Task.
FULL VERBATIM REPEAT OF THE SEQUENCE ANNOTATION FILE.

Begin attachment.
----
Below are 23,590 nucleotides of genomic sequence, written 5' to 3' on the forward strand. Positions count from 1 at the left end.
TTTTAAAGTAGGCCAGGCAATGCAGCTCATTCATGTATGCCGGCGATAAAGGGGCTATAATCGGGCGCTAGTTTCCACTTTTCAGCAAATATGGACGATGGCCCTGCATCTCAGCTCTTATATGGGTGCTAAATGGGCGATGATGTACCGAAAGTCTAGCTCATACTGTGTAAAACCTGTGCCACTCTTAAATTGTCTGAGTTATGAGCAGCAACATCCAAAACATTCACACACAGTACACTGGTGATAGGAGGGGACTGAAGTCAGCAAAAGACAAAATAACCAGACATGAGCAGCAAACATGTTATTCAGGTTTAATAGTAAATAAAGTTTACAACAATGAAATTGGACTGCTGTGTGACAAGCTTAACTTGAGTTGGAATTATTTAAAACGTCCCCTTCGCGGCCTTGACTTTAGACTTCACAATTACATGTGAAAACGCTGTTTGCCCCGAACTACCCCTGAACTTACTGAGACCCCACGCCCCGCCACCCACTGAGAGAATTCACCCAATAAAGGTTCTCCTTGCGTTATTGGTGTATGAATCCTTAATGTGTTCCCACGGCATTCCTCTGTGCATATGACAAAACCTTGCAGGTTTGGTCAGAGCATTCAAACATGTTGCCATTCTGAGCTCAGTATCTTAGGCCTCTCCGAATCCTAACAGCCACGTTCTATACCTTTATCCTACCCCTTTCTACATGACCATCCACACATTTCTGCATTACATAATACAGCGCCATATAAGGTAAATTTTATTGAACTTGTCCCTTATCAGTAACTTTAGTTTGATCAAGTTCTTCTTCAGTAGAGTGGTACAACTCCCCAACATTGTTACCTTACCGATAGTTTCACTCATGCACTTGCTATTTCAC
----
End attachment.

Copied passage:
Below are 23,590 nucleotides of genomic sequence, written 5' to 3' on the forward strand. Positions count from 1 at the left end.
TTTTAAAGTAGGCCAGGCAATGCAGCTCATTCATGTATGCCGGCGATAAAGGGGCTATAATCGGGCGCTAGTTTCCACTTTTCAGCAAATATGGACGATGGCCCTGCATCTCAGCTCTTATATGGGTGCTAAATGGGCGATGATGTACCGAAAGTCTAGCTCATACTGTGTAAAACCTGTGCCACTCTTAAATTGTCTGAGTTATGAGCAGCAACATCCAAAACATTCACACACAGTACACTGGTGATAGGAGGGGACTGAAGTCAGCAAAAGACAAAATAACCAGACATGAGCAGCAAACATGTTATTCAGGTTTAATAGTAAATAAAGTTTACAACAATGAAATTGGACTGCTGTGTGACAAGCTTAACTTGAGTTGGAATTATTTAAAACGTCCCCTTCGCGGCCTTGACTTTAGACTTCACAATTACATGTGAAAACGCTGTTTGCCCCGAACTACCCCTGAACTTACTGAGACCCCACGCCCCGCCACCCACTGAGAGAATTCACCCAATAAAGGTTCTCCTTGCGTTATTGGTGTATGAATCCTTAATGTGTTCCCACGGCATTCCTCTGTGCATATGACAAAACCTTGCAGGTTTGGTCAGAGCATTCAAACATGTTGCCATTCTGAGCTCAGTATCTTAGGCCTCTCCGAATCCTAACAGCCACGTTCTATACCTTTATCCTACCCCTTTCTACATGACCATCCACACATTTCTGCATTACATAATACAGCGCCATATAAGGTAAATTTTATTGAACTTGTCCCTTATCAGTAACTTTAGTTTGATCAAGTTCTTCTTCAGTAGAGTGGTACAACTCCCCAACATTGTTACCTTACCGATAGTTTCACTCATGCACTTGCTATTTCAC